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The word Pali simply means ‘text’ but has come to be used as the name for the language that the Tipitaka used by Theravada Buddhists is written in.

Traditional Buddhists believe that the Buddha spoke Pali although modern philologists have determined that Pali was actually a language of western or central India and thus could not have been known to the Buddha. Pali has long been considered a sacred language by some Theravada Buddhists and many of them believe that the Dhamma can only be fully understood by knowing Pali (See: Classical Theravada). However, the Buddha knew that no one language is better than any other in transmitting truth and thus his exhortation; ‘I allow you to learn the Buddha’s words each in your own language’ (Vin.II,139).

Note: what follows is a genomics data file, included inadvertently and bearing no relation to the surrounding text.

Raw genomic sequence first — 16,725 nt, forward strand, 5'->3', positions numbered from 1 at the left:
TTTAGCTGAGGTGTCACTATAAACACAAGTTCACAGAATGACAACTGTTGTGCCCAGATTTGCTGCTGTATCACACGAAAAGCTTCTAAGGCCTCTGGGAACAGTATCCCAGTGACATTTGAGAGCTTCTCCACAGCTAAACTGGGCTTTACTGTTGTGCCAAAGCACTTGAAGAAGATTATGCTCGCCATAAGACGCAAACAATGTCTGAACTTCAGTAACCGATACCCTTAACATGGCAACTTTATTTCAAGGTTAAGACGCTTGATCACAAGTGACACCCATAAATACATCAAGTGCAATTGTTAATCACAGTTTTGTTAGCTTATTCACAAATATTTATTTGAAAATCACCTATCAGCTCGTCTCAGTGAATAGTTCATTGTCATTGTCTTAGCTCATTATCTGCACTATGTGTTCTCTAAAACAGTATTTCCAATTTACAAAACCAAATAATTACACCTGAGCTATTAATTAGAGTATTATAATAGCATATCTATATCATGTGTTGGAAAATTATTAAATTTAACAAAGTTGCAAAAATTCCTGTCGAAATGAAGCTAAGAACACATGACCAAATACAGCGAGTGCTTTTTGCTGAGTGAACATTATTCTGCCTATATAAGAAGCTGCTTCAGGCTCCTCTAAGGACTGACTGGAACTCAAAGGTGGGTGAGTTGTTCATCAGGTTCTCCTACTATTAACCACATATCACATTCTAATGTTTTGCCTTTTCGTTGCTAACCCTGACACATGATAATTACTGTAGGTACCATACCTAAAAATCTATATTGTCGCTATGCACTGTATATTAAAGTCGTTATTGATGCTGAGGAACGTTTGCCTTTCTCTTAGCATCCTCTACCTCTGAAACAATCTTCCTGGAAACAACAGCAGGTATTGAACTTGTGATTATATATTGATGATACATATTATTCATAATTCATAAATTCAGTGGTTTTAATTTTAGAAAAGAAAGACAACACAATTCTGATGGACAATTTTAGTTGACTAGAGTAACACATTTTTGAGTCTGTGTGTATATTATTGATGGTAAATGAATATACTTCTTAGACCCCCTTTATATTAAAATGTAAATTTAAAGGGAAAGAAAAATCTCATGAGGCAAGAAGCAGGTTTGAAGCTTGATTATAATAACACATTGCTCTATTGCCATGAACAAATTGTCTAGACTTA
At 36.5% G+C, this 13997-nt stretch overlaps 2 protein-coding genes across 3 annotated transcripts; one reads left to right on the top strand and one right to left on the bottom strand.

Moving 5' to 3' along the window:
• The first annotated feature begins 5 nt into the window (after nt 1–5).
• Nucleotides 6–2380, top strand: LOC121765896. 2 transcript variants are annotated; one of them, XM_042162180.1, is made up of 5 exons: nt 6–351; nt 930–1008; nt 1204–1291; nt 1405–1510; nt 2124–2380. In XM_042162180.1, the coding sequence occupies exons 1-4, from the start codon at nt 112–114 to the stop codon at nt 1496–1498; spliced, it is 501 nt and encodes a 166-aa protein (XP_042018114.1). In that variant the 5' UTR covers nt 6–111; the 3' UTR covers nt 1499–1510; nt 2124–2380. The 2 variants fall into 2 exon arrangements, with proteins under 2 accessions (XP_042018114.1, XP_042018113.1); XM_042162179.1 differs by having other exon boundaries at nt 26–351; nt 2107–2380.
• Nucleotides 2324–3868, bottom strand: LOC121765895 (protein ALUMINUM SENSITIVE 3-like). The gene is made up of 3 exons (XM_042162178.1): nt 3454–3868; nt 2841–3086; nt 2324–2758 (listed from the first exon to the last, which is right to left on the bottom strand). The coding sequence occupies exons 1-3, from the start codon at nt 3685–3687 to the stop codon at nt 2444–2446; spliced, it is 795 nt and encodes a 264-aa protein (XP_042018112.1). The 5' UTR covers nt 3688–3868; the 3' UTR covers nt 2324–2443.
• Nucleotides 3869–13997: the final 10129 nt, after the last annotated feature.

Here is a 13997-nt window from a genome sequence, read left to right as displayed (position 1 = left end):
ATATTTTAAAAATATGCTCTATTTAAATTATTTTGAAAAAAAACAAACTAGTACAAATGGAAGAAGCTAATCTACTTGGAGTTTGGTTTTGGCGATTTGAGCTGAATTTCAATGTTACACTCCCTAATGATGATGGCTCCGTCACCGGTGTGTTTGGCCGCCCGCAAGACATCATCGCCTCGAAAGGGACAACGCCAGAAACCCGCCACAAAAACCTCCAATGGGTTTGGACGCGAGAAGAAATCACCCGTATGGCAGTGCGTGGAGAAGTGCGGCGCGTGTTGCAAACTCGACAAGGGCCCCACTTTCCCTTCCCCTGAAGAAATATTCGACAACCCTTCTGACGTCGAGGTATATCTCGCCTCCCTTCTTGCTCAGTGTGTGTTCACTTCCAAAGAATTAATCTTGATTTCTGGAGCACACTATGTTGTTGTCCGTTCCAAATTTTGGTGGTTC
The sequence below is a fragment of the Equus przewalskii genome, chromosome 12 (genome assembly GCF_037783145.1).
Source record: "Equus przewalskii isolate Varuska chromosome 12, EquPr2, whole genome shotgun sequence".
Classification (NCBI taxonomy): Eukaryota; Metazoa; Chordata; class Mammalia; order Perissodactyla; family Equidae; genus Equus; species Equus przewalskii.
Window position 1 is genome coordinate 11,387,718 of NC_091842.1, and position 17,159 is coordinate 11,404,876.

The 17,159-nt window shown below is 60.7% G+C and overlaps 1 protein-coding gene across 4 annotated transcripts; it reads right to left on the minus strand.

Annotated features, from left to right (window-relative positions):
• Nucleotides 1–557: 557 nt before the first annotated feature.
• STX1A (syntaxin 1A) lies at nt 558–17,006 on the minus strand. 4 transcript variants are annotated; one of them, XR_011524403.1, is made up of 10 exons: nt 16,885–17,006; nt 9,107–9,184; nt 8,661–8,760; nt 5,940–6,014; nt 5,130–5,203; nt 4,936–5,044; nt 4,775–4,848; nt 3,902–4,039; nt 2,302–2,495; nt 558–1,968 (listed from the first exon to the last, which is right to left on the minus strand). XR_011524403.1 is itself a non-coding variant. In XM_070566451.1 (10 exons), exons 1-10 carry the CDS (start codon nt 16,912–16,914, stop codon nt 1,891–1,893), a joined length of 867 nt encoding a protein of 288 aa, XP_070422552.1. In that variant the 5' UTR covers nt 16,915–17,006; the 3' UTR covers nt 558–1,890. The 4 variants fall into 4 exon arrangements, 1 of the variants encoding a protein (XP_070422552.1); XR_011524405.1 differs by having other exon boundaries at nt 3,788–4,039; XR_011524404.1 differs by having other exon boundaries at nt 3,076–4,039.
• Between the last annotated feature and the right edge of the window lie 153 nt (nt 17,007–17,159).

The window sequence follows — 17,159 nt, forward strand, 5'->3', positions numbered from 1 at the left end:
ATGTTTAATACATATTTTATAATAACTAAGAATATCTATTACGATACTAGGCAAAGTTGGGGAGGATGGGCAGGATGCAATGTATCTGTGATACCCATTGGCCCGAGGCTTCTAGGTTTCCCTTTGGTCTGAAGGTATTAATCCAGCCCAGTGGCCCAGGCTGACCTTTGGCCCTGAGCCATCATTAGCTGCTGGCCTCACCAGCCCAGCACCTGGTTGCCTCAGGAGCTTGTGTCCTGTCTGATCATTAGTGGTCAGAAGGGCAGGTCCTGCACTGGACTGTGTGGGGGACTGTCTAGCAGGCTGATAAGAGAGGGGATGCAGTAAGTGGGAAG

Although not the language of the Buddha, Pali does represent the language of the earliest, oldest teachings of the Buddha and the Pali Canon (Tipitaka) is dated earlier than any Sanskrit or Mahayana text.

Until recently most books on Theravada - histories, poems, commentaries, stories, etc - were written in Pali. Any well-educated monk in Sri Lanka, Burma or Thailand will be proficient in Pali.

See also


A Handbook of Pali Literature, Oskar von Hinuber, 1996.